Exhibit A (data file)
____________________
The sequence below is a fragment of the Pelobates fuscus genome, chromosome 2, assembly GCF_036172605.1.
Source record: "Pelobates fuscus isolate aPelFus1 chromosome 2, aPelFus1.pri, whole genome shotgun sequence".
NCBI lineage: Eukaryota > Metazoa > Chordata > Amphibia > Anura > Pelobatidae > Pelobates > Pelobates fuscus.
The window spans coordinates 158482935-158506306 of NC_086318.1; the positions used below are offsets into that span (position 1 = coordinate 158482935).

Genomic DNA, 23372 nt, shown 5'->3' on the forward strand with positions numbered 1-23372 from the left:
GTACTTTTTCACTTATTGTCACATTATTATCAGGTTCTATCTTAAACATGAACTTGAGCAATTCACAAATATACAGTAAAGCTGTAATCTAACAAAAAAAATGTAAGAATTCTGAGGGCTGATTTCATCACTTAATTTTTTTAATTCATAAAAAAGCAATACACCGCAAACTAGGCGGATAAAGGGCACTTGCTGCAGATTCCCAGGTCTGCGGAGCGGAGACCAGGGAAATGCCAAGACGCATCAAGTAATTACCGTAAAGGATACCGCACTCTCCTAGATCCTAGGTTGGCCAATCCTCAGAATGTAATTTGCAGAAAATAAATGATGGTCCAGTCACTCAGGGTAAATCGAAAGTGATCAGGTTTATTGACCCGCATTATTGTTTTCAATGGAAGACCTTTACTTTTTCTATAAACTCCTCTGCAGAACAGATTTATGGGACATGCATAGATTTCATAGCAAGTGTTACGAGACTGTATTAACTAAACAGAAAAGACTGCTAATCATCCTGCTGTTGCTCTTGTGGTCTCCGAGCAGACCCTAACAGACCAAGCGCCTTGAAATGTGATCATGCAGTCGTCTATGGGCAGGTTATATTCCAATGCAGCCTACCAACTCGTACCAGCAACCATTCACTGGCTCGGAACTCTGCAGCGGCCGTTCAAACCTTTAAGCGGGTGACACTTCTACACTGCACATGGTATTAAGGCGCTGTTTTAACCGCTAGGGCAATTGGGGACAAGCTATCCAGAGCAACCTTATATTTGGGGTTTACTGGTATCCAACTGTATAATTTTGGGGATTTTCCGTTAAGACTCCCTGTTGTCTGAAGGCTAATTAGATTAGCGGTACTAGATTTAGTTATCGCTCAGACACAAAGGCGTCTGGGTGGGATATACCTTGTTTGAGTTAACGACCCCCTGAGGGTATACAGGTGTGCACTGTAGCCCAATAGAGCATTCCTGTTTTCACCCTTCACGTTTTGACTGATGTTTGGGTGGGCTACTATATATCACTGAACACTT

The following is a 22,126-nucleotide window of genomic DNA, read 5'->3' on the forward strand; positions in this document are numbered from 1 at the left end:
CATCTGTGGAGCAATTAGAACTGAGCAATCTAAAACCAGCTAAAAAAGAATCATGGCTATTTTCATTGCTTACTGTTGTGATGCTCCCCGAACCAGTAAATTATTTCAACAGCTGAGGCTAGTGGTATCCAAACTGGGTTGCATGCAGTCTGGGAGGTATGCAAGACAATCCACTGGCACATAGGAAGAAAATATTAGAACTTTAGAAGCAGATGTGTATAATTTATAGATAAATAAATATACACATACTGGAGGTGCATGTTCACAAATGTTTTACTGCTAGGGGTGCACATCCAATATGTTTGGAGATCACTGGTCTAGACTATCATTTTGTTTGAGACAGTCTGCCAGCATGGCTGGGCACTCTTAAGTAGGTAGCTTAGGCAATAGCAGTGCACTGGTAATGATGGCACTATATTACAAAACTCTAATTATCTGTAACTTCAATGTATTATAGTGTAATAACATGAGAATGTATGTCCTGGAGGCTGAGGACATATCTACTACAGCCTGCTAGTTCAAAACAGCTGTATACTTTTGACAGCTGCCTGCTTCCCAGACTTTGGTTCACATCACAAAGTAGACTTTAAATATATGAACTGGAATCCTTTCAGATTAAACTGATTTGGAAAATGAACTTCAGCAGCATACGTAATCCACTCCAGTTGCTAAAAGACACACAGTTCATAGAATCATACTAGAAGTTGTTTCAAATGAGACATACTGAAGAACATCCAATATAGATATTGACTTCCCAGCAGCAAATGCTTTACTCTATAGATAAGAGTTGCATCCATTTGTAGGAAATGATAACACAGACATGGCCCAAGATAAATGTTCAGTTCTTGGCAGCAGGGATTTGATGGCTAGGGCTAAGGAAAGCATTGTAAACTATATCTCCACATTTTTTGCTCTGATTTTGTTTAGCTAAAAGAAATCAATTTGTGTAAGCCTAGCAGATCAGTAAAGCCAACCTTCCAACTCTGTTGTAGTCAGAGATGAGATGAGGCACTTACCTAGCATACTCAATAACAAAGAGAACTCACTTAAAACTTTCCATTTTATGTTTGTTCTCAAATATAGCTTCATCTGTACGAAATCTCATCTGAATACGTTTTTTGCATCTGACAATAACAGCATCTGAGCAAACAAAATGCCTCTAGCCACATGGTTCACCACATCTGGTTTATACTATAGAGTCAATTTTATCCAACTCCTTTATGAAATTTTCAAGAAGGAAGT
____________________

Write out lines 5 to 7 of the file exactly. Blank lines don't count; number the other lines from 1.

Genomic DNA, 23372 nt, shown 5'->3' on the forward strand with positions numbered 1-23372 from the left:
GTACTTTTTCACTTATTGTCACATTATTATCAGGTTCTATCTTAAACATGAACTTGAGCAATTCACAAATATACAGTAAAGCTGTAATCTAACAAAAAAAATGTAAGAATTCTGAGGGCTGATTTCATCACTTAATTTTTTTAATTCATAAAAAAGCAATACACCGCAAACTAGGCGGATAAAGGGCACTTGCTGCAGATTCCCAGGTCTGCGGAGCGGAGACCAGGGAAATGCCAAGACGCATCAAGTAATTACCGTAAAGGATACCGCACTCTCCTAGATCCTAGGTTGGCCAATCCTCAGAATGTAATTTGCAGAAAATAAATGATGGTCCAGTCACTCAGGGTAAATCGAAAGTGATCAGGTTTATTGACCCGCATTATTGTTTTCAATGGAAGACCTTTACTTTTTCTATAAACTCCTCTGCAGAACAGATTTATGGGACATGCATAGATTTCATAGCAAGTGTTACGAGACTGTATTAACTAAACAGAAAAGACTGCTAATCATCCTGCTGTTGCTCTTGTGGTCTCCGAGCAGACCCTAACAGACCAAGCGCCTTGAAATGTGATCATGCAGTCGTCTATGGGCAGGTTATATTCCAATGCAGCCTACCAACTCGTACCAGCAACCATTCACTGGCTCGGAACTCTGCAGCGGCCGTTCAAACCTTTAAGCGGGTGACACTTCTACACTGCACATGGTATTAAGGCGCTGTTTTAACCGCTAGGGCAATTGGGGACAAGCTATCCAGAGCAACCTTATATTTGGGGTTTACTGGTATCCAACTGTATAATTTTGGGGATTTTCCGTTAAGACTCCCTGTTGTCTGAAGGCTAATTAGATTAGCGGTACTAGATTTAGTTATCGCTCAGACACAAAGGCGTCTGGGTGGGATATACCTTGTTTGAGTTAACGACCCCCTGAGGGTATACAGGTGTGCACTGTAGCCCAATAGAGCATTCCTGTTTTCACCCTTCACGTTTTGACTGATGTTTGGGTGGGCTACTATATATCACTGAACACTT

The following is a 22,126-nucleotide window of genomic DNA, read 5'->3' on the forward strand; positions in this document are numbered from 1 at the left end: